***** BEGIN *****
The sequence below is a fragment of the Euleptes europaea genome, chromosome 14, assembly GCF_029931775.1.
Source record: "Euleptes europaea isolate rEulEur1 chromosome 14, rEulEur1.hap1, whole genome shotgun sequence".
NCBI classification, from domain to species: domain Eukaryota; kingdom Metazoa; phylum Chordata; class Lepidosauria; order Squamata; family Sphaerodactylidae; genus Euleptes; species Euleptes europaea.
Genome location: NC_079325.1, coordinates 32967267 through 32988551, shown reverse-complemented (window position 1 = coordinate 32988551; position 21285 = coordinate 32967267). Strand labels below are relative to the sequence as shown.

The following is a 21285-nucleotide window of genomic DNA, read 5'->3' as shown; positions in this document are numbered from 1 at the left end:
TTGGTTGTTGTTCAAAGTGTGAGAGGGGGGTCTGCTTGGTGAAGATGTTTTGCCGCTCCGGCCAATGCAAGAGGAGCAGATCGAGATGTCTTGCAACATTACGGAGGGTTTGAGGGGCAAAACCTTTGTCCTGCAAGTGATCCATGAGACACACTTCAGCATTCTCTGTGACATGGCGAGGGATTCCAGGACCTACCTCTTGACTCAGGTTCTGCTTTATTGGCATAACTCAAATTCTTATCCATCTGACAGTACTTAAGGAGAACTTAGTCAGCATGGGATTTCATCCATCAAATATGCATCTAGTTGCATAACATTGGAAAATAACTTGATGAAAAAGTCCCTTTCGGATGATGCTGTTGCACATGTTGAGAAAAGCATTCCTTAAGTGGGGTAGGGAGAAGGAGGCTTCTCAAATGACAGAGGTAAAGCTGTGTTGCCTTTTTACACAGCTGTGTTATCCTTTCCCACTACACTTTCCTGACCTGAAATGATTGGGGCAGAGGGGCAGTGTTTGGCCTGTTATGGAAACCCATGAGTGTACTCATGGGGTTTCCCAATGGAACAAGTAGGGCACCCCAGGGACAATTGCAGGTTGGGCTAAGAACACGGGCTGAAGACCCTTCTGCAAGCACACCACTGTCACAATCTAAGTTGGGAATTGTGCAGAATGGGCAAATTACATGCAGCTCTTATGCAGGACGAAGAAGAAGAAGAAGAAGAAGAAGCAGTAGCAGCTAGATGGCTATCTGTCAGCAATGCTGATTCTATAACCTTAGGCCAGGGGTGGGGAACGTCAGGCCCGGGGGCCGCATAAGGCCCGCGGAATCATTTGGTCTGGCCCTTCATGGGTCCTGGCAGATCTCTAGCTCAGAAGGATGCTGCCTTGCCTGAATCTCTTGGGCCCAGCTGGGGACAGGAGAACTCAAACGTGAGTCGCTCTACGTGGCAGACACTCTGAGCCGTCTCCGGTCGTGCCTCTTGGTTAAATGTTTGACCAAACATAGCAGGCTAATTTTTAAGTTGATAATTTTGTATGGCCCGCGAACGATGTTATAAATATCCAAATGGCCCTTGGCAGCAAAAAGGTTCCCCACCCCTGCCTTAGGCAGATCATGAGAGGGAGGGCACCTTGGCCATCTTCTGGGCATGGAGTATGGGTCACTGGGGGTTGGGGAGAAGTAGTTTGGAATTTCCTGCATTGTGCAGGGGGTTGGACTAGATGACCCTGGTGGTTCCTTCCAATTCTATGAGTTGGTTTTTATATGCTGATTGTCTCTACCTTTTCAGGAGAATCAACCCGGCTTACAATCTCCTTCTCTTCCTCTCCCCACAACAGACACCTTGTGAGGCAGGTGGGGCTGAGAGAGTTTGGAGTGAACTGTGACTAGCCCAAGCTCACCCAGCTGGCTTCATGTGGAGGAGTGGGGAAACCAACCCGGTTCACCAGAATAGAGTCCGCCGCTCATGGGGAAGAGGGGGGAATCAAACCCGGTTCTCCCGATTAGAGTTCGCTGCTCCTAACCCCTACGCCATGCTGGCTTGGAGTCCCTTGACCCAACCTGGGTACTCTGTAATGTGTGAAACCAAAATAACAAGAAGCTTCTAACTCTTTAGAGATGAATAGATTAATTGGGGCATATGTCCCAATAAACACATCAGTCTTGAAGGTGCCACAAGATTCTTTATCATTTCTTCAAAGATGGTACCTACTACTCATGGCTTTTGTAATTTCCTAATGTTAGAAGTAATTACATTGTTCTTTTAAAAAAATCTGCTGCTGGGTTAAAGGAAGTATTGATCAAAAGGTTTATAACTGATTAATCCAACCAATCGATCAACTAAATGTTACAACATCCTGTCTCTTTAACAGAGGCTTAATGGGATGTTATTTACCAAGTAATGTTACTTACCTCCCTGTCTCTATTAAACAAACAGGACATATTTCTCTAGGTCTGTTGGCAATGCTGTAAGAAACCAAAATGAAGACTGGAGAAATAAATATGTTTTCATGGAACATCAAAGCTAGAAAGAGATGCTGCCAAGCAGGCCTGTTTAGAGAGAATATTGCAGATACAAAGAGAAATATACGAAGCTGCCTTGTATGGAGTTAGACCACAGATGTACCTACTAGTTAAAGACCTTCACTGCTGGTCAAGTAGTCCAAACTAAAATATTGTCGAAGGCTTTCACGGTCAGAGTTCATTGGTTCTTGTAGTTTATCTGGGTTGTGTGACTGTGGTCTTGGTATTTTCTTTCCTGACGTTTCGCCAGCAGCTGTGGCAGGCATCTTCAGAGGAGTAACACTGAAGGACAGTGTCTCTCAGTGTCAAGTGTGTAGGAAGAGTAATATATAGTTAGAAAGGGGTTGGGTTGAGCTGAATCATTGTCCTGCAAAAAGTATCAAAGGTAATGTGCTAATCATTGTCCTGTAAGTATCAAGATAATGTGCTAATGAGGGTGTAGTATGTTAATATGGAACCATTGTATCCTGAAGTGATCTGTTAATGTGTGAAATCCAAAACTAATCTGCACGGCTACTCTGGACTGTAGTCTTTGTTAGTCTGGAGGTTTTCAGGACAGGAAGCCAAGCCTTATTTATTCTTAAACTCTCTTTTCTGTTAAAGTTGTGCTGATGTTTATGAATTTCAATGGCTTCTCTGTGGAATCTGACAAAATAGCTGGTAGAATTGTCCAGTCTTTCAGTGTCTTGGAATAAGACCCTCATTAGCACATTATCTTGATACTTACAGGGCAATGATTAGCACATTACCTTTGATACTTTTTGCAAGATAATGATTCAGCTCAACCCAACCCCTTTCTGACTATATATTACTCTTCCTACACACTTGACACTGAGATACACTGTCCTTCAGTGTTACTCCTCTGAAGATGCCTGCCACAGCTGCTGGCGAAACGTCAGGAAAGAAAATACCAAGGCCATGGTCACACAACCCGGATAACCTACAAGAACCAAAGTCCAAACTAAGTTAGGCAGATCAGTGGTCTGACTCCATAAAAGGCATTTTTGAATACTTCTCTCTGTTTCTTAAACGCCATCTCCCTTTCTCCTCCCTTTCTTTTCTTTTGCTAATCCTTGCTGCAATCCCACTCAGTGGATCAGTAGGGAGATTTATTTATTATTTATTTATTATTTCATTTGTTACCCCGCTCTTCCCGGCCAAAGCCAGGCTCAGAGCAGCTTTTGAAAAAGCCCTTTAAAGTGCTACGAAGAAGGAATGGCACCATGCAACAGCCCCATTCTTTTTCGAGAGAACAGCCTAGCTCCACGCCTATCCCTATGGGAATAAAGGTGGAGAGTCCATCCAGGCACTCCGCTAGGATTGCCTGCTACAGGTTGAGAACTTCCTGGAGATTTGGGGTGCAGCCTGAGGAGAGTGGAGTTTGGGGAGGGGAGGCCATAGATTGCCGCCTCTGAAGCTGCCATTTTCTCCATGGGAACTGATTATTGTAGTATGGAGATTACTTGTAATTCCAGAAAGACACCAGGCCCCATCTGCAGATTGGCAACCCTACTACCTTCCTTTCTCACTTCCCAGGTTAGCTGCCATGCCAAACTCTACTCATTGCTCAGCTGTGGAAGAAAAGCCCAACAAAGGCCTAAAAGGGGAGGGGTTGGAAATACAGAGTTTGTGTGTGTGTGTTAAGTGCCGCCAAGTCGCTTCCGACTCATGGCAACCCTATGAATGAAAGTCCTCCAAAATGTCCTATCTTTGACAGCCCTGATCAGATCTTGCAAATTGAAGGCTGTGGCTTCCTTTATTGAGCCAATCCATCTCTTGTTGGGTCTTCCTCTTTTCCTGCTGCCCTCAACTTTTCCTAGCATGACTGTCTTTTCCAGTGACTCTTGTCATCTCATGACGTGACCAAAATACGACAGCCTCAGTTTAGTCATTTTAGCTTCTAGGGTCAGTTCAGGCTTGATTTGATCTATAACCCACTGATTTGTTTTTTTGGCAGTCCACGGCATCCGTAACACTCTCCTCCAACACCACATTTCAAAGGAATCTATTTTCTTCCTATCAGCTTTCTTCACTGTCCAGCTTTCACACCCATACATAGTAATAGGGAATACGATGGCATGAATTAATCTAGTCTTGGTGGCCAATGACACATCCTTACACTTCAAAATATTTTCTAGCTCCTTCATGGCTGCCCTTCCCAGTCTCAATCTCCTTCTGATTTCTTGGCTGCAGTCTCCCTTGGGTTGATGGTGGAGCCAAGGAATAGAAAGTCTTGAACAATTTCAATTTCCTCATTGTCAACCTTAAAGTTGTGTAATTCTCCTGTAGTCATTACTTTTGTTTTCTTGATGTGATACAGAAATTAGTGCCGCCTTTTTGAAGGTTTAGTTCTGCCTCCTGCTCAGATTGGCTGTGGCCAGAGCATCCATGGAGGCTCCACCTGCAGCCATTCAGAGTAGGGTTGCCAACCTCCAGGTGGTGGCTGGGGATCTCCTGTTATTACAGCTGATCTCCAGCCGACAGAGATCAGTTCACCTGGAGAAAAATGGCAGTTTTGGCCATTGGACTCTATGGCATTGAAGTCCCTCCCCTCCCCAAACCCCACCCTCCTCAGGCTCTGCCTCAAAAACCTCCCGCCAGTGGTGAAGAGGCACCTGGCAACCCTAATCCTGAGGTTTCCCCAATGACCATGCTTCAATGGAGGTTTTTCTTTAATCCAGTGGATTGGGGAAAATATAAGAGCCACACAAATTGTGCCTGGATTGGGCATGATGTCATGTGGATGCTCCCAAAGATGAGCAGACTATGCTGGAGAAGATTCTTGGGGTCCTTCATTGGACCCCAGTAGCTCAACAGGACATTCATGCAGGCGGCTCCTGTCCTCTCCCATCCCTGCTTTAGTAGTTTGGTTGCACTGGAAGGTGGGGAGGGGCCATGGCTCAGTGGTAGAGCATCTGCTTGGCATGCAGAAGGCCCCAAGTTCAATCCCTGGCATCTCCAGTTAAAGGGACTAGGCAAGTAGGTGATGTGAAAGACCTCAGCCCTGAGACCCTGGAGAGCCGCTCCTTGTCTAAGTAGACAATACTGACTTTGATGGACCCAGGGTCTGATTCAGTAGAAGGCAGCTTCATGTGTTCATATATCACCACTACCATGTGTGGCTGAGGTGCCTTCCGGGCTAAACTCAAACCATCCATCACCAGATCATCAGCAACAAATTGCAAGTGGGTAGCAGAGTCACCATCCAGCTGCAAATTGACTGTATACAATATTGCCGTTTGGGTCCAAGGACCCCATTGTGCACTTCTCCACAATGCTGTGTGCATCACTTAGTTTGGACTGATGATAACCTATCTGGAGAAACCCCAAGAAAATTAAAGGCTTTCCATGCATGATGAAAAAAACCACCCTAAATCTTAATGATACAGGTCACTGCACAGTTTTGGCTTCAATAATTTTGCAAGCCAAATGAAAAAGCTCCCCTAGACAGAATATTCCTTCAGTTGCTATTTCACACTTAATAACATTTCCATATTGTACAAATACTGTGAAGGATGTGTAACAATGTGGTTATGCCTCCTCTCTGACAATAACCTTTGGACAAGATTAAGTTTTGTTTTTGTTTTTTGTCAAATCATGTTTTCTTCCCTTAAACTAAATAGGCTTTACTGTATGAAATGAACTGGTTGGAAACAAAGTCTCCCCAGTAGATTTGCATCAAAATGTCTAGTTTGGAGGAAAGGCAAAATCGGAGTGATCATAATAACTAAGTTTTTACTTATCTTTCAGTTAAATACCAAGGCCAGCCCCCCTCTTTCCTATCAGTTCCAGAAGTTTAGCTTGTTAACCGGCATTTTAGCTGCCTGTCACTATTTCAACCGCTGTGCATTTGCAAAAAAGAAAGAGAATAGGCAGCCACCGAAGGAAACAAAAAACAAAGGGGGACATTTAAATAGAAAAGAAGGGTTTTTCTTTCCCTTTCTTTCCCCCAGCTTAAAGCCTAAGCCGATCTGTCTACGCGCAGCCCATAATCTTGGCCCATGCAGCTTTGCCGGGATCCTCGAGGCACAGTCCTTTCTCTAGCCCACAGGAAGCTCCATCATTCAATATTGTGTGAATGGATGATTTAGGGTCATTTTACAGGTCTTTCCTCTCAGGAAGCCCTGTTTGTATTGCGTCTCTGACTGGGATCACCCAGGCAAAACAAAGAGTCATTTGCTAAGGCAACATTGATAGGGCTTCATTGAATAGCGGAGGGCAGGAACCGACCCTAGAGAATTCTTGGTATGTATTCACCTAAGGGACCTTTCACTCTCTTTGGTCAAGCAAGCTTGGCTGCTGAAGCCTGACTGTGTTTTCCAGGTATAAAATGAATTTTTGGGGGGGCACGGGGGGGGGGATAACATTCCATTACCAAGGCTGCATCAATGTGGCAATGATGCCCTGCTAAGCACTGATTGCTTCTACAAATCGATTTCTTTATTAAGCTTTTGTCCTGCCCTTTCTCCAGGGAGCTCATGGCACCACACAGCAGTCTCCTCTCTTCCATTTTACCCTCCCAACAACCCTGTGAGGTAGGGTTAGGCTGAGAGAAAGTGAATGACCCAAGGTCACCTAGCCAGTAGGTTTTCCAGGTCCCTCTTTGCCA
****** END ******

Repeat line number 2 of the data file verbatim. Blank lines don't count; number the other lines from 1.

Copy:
Source record: "Euleptes europaea isolate rEulEur1 chromosome 14, rEulEur1.hap1, whole genome shotgun sequence".